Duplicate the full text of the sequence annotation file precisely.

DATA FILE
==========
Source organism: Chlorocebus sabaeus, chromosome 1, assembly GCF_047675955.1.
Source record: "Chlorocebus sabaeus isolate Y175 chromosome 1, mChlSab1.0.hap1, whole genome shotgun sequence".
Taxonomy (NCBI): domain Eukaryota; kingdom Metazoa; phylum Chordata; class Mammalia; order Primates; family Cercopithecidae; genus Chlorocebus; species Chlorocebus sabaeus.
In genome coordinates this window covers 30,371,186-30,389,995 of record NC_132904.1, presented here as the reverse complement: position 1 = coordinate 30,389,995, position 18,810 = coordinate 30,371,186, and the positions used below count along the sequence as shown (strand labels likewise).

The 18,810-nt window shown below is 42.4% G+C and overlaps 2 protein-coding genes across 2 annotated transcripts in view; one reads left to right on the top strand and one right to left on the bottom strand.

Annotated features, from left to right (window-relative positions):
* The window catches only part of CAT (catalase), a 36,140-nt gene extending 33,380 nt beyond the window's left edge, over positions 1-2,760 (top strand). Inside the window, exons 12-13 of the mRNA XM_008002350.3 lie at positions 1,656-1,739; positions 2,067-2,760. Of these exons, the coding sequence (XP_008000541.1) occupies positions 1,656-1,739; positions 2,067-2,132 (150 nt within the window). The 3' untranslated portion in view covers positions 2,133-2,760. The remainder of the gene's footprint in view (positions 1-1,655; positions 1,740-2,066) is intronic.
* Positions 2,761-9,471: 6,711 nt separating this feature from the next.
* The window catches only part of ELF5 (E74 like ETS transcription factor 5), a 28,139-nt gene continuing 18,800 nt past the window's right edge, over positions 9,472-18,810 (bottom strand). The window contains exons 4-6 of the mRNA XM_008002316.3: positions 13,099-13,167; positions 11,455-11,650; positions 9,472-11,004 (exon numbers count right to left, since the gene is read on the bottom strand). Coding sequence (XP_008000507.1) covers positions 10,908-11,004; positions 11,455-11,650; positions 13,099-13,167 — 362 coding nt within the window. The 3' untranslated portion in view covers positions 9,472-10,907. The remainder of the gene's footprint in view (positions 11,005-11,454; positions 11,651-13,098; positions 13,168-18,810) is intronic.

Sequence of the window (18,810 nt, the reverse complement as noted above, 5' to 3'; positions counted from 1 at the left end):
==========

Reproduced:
Source organism: Chlorocebus sabaeus, chromosome 1, assembly GCF_047675955.1.
Source record: "Chlorocebus sabaeus isolate Y175 chromosome 1, mChlSab1.0.hap1, whole genome shotgun sequence".
Taxonomy (NCBI): domain Eukaryota; kingdom Metazoa; phylum Chordata; class Mammalia; order Primates; family Cercopithecidae; genus Chlorocebus; species Chlorocebus sabaeus.
In genome coordinates this window covers 30,371,186-30,389,995 of record NC_132904.1, presented here as the reverse complement: position 1 = coordinate 30,389,995, position 18,810 = coordinate 30,371,186, and the positions used below count along the sequence as shown (strand labels likewise).

The 18,810-nt window shown below is 42.4% G+C and overlaps 2 protein-coding genes across 2 annotated transcripts in view; one reads left to right on the top strand and one right to left on the bottom strand.

Annotated features, from left to right (window-relative positions):
* The window catches only part of CAT (catalase), a 36,140-nt gene extending 33,380 nt beyond the window's left edge, over positions 1-2,760 (top strand). Inside the window, exons 12-13 of the mRNA XM_008002350.3 lie at positions 1,656-1,739; positions 2,067-2,760. Of these exons, the coding sequence (XP_008000541.1) occupies positions 1,656-1,739; positions 2,067-2,132 (150 nt within the window). The 3' untranslated portion in view covers positions 2,133-2,760. The remainder of the gene's footprint in view (positions 1-1,655; positions 1,740-2,066) is intronic.
* Positions 2,761-9,471: 6,711 nt separating this feature from the next.
* The window catches only part of ELF5 (E74 like ETS transcription factor 5), a 28,139-nt gene continuing 18,800 nt past the window's right edge, over positions 9,472-18,810 (bottom strand). The window contains exons 4-6 of the mRNA XM_008002316.3: positions 13,099-13,167; positions 11,455-11,650; positions 9,472-11,004 (exon numbers count right to left, since the gene is read on the bottom strand). Coding sequence (XP_008000507.1) covers positions 10,908-11,004; positions 11,455-11,650; positions 13,099-13,167 — 362 coding nt within the window. The 3' untranslated portion in view covers positions 9,472-10,907. The remainder of the gene's footprint in view (positions 11,005-11,454; positions 11,651-13,098; positions 13,168-18,810) is intronic.

Sequence of the window (18,810 nt, the reverse complement as noted above, 5' to 3'; positions counted from 1 at the left end):